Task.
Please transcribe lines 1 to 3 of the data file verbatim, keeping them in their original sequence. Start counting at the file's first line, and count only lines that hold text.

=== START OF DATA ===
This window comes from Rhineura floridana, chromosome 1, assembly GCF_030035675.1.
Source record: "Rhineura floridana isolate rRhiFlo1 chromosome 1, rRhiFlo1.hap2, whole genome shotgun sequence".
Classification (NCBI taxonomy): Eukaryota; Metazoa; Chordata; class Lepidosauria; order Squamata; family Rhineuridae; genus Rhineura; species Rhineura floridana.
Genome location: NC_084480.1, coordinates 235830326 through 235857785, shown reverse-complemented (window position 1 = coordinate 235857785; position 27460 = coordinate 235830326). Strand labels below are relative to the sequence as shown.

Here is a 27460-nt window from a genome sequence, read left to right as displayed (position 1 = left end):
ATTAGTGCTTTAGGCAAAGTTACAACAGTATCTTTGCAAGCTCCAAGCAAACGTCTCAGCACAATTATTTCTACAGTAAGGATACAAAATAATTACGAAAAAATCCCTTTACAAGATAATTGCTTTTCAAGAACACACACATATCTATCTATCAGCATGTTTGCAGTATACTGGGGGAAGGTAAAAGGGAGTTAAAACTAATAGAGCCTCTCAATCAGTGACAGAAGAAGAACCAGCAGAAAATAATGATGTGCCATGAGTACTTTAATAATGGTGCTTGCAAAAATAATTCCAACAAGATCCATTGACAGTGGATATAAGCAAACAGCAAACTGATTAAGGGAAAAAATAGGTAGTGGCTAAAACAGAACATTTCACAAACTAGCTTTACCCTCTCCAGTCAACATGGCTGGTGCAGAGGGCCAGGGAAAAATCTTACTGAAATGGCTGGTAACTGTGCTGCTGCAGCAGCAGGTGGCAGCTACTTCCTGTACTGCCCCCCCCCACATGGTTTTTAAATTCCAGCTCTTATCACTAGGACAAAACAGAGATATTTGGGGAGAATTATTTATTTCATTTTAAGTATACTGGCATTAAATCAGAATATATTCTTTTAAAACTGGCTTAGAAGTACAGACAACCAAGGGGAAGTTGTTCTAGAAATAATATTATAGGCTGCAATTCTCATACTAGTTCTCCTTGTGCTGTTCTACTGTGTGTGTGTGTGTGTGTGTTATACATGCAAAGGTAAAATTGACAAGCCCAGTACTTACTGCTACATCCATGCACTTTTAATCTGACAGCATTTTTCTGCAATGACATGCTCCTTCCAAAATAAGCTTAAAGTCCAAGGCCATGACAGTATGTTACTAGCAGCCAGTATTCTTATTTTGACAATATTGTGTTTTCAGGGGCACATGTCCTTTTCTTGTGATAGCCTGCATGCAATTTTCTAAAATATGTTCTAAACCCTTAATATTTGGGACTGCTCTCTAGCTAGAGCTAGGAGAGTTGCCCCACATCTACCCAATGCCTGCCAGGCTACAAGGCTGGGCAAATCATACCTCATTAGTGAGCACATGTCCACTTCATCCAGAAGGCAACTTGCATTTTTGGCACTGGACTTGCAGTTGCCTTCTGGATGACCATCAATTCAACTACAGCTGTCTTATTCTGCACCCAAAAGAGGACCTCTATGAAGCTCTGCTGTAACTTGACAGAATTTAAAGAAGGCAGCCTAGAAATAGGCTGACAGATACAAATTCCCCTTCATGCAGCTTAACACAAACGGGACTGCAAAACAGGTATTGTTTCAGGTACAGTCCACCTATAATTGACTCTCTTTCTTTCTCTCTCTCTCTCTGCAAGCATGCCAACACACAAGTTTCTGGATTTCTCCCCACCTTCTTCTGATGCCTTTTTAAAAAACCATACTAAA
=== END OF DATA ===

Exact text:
This window comes from Rhineura floridana, chromosome 1, assembly GCF_030035675.1.
Source record: "Rhineura floridana isolate rRhiFlo1 chromosome 1, rRhiFlo1.hap2, whole genome shotgun sequence".
Classification (NCBI taxonomy): Eukaryota; Metazoa; Chordata; class Lepidosauria; order Squamata; family Rhineuridae; genus Rhineura; species Rhineura floridana.